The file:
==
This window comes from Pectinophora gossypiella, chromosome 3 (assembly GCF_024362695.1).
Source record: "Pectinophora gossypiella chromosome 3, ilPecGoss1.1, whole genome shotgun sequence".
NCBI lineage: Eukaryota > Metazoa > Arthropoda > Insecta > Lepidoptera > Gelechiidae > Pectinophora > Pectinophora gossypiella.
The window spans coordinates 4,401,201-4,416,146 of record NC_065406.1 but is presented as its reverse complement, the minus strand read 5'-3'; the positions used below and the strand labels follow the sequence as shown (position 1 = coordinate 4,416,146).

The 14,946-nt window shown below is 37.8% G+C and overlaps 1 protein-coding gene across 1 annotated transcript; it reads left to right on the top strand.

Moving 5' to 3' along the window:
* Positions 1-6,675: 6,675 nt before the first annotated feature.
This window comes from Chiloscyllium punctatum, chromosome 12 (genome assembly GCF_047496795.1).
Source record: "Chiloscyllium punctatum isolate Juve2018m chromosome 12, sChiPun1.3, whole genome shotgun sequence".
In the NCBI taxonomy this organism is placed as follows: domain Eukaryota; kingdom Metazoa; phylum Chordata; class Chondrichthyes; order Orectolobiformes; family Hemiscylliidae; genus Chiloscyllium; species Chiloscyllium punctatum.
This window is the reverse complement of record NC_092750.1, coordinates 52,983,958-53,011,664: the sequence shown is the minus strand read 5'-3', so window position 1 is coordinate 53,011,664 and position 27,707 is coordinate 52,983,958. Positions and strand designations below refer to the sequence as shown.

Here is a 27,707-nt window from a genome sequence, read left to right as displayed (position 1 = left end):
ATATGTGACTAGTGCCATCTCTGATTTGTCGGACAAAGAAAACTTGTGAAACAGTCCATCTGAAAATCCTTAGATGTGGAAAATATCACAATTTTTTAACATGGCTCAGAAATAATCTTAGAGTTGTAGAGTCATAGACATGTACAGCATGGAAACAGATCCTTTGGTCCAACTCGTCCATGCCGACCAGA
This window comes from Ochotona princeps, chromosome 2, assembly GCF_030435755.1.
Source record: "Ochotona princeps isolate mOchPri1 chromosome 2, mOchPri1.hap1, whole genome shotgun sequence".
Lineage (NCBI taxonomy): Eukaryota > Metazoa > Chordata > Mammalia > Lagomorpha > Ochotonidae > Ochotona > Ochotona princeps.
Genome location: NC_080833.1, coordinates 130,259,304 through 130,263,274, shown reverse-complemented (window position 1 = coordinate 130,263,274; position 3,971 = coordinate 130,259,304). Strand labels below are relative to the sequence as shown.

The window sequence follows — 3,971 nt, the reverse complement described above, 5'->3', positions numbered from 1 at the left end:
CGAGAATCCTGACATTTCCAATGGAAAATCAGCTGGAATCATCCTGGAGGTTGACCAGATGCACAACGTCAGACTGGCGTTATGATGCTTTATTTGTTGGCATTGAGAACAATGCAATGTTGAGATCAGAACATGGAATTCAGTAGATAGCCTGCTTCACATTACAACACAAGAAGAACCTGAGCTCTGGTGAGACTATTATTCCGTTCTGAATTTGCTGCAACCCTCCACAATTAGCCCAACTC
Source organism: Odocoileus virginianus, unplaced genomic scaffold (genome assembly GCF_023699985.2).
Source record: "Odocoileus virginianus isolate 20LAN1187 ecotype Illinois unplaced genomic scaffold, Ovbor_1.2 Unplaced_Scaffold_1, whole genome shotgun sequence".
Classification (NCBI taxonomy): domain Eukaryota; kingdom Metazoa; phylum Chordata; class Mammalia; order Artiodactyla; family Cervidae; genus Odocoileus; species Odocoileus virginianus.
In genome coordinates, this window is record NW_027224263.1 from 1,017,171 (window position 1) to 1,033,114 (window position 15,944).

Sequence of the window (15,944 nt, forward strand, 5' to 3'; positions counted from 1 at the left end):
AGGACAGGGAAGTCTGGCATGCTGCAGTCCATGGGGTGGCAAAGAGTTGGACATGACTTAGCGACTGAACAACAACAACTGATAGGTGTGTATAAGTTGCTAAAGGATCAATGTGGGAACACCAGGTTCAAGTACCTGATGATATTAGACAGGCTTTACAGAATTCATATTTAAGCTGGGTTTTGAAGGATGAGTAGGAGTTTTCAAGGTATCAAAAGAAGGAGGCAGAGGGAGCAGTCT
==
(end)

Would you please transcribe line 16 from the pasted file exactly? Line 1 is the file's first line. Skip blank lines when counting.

Lineage (NCBI taxonomy): Eukaryota > Metazoa > Chordata > Mammalia > Lagomorpha > Ochotonidae > Ochotona > Ochotona princeps.